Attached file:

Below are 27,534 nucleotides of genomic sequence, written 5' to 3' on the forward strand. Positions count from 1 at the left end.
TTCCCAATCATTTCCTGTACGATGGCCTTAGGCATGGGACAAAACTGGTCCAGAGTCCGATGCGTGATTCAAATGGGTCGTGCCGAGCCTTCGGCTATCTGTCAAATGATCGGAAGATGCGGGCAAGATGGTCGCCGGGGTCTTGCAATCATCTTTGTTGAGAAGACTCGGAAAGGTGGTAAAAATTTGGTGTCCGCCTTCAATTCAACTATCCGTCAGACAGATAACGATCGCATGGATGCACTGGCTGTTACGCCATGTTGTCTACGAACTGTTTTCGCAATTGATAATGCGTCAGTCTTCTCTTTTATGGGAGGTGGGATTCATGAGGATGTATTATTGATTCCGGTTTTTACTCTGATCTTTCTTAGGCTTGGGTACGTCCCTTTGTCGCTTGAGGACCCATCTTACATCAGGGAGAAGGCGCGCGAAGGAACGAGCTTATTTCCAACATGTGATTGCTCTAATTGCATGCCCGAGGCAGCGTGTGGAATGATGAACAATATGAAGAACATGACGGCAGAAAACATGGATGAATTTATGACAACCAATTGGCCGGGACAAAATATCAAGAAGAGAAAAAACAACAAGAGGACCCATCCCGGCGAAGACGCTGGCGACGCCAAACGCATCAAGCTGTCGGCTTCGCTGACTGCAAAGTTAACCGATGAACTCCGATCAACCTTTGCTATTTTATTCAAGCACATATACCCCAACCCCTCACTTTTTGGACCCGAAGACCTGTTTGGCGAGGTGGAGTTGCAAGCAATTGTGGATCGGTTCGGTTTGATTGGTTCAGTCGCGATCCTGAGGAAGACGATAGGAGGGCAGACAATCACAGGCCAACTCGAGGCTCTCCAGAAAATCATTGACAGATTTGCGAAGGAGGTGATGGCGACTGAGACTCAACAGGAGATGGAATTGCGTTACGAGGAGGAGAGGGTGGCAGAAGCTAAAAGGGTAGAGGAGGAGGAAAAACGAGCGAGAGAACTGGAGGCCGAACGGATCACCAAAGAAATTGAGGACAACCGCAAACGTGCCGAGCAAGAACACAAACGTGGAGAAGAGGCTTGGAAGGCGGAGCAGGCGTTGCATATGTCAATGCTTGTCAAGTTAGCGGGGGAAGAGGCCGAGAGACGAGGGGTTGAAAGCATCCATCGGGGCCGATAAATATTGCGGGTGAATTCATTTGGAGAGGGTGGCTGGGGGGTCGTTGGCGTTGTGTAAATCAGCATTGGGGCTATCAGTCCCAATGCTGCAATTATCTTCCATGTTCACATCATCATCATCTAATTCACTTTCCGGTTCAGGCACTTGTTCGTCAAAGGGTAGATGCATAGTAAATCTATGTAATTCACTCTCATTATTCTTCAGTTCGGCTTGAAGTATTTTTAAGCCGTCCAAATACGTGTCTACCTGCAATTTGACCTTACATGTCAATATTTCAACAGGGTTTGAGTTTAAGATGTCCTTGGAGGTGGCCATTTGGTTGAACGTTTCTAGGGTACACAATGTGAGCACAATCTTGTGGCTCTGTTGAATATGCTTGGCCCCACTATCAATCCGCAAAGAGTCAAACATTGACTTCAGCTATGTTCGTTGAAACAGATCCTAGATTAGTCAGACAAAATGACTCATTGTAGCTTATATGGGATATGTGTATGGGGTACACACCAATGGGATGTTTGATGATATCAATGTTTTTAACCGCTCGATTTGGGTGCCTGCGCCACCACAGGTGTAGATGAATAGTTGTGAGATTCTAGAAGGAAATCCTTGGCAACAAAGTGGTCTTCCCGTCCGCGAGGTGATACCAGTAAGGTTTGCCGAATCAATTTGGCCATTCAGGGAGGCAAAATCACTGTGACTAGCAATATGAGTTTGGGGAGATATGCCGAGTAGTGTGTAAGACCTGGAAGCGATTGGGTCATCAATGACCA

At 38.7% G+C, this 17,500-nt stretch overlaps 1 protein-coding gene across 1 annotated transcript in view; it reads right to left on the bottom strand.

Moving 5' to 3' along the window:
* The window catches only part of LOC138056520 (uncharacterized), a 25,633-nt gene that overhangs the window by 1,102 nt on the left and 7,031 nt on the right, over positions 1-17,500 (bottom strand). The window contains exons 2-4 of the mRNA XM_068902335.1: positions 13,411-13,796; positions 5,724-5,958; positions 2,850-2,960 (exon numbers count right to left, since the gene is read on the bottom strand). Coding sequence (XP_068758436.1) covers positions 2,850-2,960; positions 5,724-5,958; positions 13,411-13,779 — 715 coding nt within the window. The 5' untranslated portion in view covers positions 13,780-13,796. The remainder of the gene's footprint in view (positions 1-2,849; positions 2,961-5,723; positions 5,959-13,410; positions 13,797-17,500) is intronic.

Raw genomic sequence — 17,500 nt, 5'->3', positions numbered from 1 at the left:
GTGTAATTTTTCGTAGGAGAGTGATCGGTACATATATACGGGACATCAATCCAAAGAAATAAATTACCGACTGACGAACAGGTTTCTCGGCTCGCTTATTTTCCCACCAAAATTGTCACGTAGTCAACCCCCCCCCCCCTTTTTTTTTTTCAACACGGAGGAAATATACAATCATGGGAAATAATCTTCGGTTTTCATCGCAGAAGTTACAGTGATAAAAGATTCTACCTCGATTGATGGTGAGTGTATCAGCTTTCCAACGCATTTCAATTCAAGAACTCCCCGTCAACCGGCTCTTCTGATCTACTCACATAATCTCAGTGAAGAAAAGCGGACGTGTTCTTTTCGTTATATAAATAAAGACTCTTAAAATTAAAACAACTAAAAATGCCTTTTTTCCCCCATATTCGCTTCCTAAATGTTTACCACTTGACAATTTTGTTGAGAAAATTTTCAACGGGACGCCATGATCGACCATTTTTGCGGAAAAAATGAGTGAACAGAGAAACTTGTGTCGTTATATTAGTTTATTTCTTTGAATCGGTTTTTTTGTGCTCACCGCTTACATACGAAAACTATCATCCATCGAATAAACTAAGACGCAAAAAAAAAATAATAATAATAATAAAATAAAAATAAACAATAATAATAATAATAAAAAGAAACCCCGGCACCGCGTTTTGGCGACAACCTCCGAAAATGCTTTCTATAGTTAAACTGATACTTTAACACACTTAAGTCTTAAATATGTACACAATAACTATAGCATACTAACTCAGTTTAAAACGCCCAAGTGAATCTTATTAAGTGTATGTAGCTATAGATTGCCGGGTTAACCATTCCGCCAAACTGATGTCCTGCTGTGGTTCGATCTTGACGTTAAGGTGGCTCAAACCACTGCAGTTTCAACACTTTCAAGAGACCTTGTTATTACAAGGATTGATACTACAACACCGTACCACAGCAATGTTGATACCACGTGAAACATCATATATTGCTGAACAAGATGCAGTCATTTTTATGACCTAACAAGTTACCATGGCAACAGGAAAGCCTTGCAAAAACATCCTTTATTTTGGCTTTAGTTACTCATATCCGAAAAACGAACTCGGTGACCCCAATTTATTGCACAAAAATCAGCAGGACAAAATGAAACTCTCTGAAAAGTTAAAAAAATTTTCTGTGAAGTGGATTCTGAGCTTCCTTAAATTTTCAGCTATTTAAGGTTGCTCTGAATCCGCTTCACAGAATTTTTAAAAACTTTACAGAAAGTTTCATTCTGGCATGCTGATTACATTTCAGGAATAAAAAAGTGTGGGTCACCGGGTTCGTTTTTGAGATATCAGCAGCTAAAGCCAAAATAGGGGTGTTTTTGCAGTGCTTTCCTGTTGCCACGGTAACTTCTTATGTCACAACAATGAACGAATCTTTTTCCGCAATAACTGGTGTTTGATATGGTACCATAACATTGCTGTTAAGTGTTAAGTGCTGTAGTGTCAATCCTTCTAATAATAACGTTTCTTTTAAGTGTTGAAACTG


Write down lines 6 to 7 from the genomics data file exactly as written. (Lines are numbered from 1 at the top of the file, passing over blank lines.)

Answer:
Raw genomic sequence — 17,500 nt, 5'->3', positions numbered from 1 at the left:
GTGTAATTTTTCGTAGGAGAGTGATCGGTACATATATACGGGACATCAATCCAAAGAAATAAATTACCGACTGACGAACAGGTTTCTCGGCTCGCTTATTTTCCCACCAAAATTGTCACGTAGTCAACCCCCCCCCCCCTTTTTTTTTTTCAACACGGAGGAAATATACAATCATGGGAAATAATCTTCGGTTTTCATCGCAGAAGTTACAGTGATAAAAGATTCTACCTCGATTGATGGTGAGTGTATCAGCTTTCCAACGCATTTCAATTCAAGAACTCCCCGTCAACCGGCTCTTCTGATCTACTCACATAATCTCAGTGAAGAAAAGCGGACGTGTTCTTTTCGTTATATAAATAAAGACTCTTAAAATTAAAACAACTAAAAATGCCTTTTTTCCCCCATATTCGCTTCCTAAATGTTTACCACTTGACAATTTTGTTGAGAAAATTTTCAACGGGACGCCATGATCGACCATTTTTGCGGAAAAAATGAGTGAACAGAGAAACTTGTGTCGTTATATTAGTTTATTTCTTTGAATCGGTTTTTTTGTGCTCACCGCTTACATACGAAAACTATCATCCATCGAATAAACTAAGACGCAAAAAAAAAATAATAATAATAATAAAATAAAAATAAACAATAATAATAATAATAAAAAGAAACCCCGGCACCGCGTTTTGGCGACAACCTCCGAAAATGCTTTCTATAGTTAAACTGATACTTTAACACACTTAAGTCTTAAATATGTACACAATAACTATAGCATACTAACTCAGTTTAAAACGCCCAAGTGAATCTTATTAAGTGTATGTAGCTATAGATTGCCGGGTTAACCATTCCGCCAAACTGATGTCCTGCTGTGGTTCGATCTTGACGTTAAGGTGGCTCAAACCACTGCAGTTTCAACACTTTCAAGAGACCTTGTTATTACAAGGATTGATACTACAACACCGTACCACAGCAATGTTGATACCACGTGAAACATCATATATTGCTGAACAAGATGCAGTCATTTTTATGACCTAACAAGTTACCATGGCAACAGGAAAGCCTTGCAAAAACATCCTTTATTTTGGCTTTAGTTACTCATATCCGAAAAACGAACTCGGTGACCCCAATTTATTGCACAAAAATCAGCAGGACAAAATGAAACTCTCTGAAAAGTTAAAAAAATTTTCTGTGAAGTGGATTCTGAGCTTCCTTAAATTTTCAGCTATTTAAGGTTGCTCTGAATCCGCTTCACAGAATTTTTAAAAACTTTACAGAAAGTTTCATTCTGGCATGCTGATTACATTTCAGGAATAAAAAAGTGTGGGTCACCGGGTTCGTTTTTGAGATATCAGCAGCTAAAGCCAAAATAGGGGTGTTTTTGCAGTGCTTTCCTGTTGCCACGGTAACTTCTTATGTCACAACAATGAACGAATCTTTTTCCGCAATAACTGGTGTTTGATATGGTACCATAACATTGCTGTTAAGTGTTAAGTGCTGTAGTGTCAATCCTTCTAATAATAACGTTTCTTTTAAGTGTTGAAACTG